SOUTH BEND — Despite her claims that she was hexed by a witch, the woman who allegedly shot her grandmother in November 2016 has been deemed competent to stand trial. Twice.
Psychologists who evaluated Katherine Joann Chace have different theories about what, if any, mental illness the 24-year-old from Willow, Alaska, might have. However, they agree that she is able to understand and participate in her upcoming murder trial.
On Nov. 12, 2016, Chace claimed she and her three young children had been kidnapped at gunpoint from the Ocean Park home of her grandmother, Paula Rice. Police soon discovered Rice, 64, had been fatally shot in her bed. Chace was arrested.
Paul Rankin, 26, Chace’s partner and the father of her children, was also arrested. In a police interview later that day, he said he was originally going to kill Rice and Chace’s father, Michael Cooper, who also lived in the home.
Rankin said they planned to flee to Texas and live off of Rice’s money, but he backed out, and told Chace she would have to murder her family on her own.
After being booked into the Pacific County Jail, Chace reportedly told police a similar story. She allegedly said she’d been “too scared” to kill her father after shooting her grandmother. Chace allegedly staged a kidnapping in hopes that police would think the assailant murdered Rice.
Rankin has since pleaded guilty and is awaiting sentencing. Chace is awaiting trial in jail.
A question of competence
Chace’s attorney, Erik Kupka, asked for the first competency assessment about three weeks after her arrest, saying he had concerns about her mental health. Kupka wanted her to go to Western State Hospital, where defendants with possible mental health issues are evaluated and “restored” before going to trial. Instead, she was evaluated at the Pacific County Jail. Kupka agreed to an interview, but was not able to talk before press time.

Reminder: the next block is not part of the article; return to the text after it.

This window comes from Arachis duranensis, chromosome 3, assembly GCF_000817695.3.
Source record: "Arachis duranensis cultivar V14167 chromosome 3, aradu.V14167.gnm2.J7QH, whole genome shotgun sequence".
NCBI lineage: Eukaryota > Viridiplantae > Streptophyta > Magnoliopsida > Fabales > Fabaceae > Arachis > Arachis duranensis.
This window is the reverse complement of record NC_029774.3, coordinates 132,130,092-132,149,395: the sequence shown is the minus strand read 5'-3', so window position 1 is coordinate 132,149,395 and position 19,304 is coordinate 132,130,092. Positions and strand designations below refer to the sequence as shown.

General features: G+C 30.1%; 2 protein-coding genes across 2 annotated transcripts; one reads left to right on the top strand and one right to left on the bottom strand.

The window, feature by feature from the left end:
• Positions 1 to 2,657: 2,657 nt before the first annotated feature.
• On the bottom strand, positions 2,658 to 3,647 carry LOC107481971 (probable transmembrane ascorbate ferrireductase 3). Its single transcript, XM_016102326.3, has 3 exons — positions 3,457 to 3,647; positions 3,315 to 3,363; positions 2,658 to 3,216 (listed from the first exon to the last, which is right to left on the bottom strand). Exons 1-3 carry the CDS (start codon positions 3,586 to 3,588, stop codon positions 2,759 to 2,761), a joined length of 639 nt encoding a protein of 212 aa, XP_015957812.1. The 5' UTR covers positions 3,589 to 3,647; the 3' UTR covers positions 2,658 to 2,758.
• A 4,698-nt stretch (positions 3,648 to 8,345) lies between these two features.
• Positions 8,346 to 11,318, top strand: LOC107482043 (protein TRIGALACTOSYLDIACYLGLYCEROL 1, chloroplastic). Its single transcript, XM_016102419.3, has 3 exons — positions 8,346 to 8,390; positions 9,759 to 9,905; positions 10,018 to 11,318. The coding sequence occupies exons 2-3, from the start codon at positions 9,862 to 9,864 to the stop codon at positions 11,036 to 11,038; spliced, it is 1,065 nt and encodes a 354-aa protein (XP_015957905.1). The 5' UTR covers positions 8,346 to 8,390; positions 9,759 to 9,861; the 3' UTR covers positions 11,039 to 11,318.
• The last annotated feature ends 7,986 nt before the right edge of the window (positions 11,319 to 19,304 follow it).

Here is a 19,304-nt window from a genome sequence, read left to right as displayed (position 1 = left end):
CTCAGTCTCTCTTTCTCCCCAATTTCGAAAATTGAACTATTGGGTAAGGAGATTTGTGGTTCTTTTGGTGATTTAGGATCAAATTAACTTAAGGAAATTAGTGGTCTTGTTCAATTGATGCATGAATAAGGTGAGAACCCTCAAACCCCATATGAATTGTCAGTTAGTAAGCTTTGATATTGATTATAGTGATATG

Competency evaluators talk with the defendant about their history and current situation. Many of the interview questions focus on the patient’s understanding of their case and the legal system. The psychologist may also consult with the defendant’s other health and social service providers, and study their medical and criminal history, Dr. Thomas Kinlan, of the state Department of Social and Health Services said.
Evaluators are not trying to figure out if a person is “sane” or “insane,” Kinlan said on Nov. 10. Instead, they try to determine whether the person is “competent” or “incompetent.”
In Washington, a defendant must be able to communicate with their attorney, understand the charges and legal proceedings, and participate meaningfully in their own defense. An “incompetent” person is unable to do these things, due to a brain disease or defect. It is against the law to try, convict or sentence an incompetent person.
If the defendant is competent, the judge will usually order their trial to go forward. If they are incompetent, the judge may put the trial on hold until the person is “restored” at one of the four state facilities where defendants undergo treatment and education designed to ready them for trial.
The first assessment
A psychologist first assessed Chace in mid-December 2016. In his report, he said some details of Chace’s personal history “seemed exaggerated and distorted.” He also made note of her frequent crying, rapidly fluctuating moods and tendency to go off-topic but, he said, she was “cooperative and put forth good effort.”
Jail staff told the psychologist Chace had no behavior problems and had shown no signs of mental illness. At first, she, too, said she’d had no hallucinations or other symptoms of serious mental illness. However, later, she said she had begun to see “a blonde kid’s ghost” and hear a voice in jail. She thought the voice was her “inner monologue” rather than a hallucination, the report said.